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I can't believe I've only just invested in this wonderful little kitchen gadget. It's brilliant!
What it does
The pack promises that the tool will string and slice in one easy action. And that's pretty much what it does.
How it works
The slicer (which incidentally comes all the way from Australia) measures just over 5 inches in length. The pack warns the user to open the pack and use the tool with care because of the very sharp blades. The tool is white and feels quite sturdy. It has a small sharp cutting blade at the top which you use to cut off the top and tail of the bean. Below this blade is an expanding funnel mechanism which expands to accommodate different sizes of beans. You insert the bean into the funnel which has a spring action. The inside edges of the spring close around the outside of the bean. However I still push firmly to ensure that it has closed tightly. You then need to push the bean down firmly so that it engages with the cutting blades - the outer blades strip off the stringy sides and the inner blades result in beautifully narrow strips of runner bean. Once an inch or two of bean emerges from the other side of the slicer, you simply grasp the sliced end of the bean and pull it away from the cutter and hey presto you have a precisely cut bean.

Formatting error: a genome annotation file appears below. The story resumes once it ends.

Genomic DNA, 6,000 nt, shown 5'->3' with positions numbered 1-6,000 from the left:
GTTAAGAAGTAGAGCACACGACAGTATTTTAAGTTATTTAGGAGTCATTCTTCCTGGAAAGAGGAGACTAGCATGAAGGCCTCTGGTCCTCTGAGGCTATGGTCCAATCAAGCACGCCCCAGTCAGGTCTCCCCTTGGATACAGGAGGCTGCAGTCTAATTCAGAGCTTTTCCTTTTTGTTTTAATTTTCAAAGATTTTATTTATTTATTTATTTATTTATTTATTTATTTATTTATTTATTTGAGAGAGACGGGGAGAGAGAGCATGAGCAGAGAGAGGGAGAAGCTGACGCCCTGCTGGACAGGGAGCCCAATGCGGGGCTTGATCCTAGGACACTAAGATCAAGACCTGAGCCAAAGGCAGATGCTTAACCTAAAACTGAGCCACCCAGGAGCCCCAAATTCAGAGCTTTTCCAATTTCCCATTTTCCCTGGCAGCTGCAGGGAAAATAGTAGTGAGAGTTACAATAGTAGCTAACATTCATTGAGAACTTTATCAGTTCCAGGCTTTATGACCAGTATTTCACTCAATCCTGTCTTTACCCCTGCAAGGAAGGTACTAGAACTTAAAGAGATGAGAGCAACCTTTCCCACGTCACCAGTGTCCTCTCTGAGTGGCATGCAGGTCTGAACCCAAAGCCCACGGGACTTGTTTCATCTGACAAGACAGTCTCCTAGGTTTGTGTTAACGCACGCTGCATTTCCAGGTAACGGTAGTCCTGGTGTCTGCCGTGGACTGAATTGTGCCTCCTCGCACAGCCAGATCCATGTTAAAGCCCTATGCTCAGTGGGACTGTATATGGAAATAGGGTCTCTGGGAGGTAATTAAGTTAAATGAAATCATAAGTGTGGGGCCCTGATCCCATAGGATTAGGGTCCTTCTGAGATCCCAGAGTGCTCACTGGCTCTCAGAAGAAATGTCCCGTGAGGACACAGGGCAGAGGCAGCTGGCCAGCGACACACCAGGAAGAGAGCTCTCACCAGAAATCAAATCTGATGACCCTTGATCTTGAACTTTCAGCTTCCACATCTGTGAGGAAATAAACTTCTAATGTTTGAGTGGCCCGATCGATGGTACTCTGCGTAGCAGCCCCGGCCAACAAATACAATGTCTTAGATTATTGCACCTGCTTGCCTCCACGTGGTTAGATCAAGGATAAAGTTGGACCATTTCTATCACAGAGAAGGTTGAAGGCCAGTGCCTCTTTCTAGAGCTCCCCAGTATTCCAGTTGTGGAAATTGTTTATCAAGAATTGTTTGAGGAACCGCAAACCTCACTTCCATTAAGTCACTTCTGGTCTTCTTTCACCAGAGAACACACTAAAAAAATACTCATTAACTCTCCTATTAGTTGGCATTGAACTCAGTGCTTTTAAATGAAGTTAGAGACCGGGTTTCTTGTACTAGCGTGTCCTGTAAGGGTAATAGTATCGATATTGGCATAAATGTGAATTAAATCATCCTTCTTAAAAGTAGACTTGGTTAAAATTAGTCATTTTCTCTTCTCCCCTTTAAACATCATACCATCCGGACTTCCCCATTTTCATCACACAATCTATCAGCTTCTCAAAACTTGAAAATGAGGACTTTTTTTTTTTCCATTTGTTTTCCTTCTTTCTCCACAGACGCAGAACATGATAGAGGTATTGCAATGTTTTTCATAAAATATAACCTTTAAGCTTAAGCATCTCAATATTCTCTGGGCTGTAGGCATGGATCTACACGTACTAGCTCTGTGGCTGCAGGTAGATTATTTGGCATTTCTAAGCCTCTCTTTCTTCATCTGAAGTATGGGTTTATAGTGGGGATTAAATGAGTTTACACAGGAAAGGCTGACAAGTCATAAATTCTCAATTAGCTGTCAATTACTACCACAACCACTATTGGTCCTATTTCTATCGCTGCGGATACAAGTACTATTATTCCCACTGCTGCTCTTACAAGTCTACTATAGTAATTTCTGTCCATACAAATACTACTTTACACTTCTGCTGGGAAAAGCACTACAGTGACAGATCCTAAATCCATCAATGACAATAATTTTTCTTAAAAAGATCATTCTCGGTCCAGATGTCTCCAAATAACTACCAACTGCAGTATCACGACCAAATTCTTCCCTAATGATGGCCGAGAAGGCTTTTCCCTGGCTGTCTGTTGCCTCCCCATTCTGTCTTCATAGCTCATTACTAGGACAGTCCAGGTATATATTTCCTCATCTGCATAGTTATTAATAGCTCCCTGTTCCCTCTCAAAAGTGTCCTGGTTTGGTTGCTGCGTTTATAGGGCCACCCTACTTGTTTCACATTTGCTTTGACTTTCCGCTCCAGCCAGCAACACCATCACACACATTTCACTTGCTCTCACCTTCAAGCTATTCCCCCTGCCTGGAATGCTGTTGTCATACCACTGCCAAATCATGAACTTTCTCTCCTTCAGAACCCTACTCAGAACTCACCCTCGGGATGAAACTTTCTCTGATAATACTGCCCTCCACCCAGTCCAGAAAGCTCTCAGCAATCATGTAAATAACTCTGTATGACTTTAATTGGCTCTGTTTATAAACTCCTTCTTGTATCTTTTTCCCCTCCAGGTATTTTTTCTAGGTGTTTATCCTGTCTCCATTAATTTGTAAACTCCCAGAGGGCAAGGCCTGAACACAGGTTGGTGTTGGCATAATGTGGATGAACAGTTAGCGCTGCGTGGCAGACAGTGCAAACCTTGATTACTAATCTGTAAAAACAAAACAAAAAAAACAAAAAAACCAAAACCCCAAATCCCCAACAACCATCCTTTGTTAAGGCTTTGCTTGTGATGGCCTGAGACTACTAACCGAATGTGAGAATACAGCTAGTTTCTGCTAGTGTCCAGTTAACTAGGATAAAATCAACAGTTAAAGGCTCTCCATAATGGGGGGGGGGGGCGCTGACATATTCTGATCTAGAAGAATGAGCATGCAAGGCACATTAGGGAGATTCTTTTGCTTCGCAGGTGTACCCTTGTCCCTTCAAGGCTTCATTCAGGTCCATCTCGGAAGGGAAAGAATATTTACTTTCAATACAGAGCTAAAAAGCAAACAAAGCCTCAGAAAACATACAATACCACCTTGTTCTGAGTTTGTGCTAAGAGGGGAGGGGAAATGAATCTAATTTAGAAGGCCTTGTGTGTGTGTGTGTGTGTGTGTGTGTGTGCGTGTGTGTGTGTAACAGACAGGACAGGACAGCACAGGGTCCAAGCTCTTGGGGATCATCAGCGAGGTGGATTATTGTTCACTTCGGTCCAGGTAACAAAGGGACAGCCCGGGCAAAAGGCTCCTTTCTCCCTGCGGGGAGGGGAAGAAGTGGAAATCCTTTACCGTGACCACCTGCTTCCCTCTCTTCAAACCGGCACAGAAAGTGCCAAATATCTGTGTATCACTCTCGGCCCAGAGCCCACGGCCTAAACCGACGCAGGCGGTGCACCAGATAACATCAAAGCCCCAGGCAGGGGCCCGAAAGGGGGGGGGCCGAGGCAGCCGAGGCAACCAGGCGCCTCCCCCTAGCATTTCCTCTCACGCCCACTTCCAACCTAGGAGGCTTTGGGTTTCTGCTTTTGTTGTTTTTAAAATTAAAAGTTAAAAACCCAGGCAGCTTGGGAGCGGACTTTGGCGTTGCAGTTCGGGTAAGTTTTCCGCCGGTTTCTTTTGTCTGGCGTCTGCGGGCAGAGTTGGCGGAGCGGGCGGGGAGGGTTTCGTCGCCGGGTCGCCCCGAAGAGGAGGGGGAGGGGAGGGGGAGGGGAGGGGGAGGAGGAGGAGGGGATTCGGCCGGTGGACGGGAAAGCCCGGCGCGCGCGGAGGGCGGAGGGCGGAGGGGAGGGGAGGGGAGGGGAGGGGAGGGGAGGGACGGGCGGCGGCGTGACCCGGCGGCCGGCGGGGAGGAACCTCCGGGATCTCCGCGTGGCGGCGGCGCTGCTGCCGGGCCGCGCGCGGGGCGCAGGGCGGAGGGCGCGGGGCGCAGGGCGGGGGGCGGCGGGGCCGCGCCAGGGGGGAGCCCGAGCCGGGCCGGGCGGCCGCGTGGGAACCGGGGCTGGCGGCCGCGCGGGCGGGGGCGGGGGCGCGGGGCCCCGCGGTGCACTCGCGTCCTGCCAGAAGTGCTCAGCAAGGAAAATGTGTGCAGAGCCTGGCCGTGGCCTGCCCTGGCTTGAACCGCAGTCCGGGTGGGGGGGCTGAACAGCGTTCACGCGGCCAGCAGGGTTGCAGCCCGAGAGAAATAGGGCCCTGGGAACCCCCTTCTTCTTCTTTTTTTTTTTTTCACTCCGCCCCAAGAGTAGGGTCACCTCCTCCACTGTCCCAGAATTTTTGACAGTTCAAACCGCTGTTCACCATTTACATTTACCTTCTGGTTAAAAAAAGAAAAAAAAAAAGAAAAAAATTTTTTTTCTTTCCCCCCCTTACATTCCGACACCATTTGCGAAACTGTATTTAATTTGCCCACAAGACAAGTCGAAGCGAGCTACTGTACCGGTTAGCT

If the bean is very thick, then the tool won't work. The bean buckles and just won't go through the funnel. However, this probably means that the bean is past its best so I'm not too worried about this. It really does make slicing beans a quick and easy job and there is very little waste.
I did notice that small amounts of bean can get stuck in the blades and this needs to be cleared before slicing any more beans. As the warnings on the pack clearly state, the blades are very sharp so you need to be careful when clearing any residue but I found I could do this safely with a wooden cocktail stick. You can wash it safely in the dishwasher.
Where to buy it
I got mine in Waitrose. There were some runner beans on the bargain shelf so I decided (there's some logic there somewhere!) to get them and a bean slicer. The slicer cost me £4.95, which is 4p cheaper than I see it sells for at Lakeland.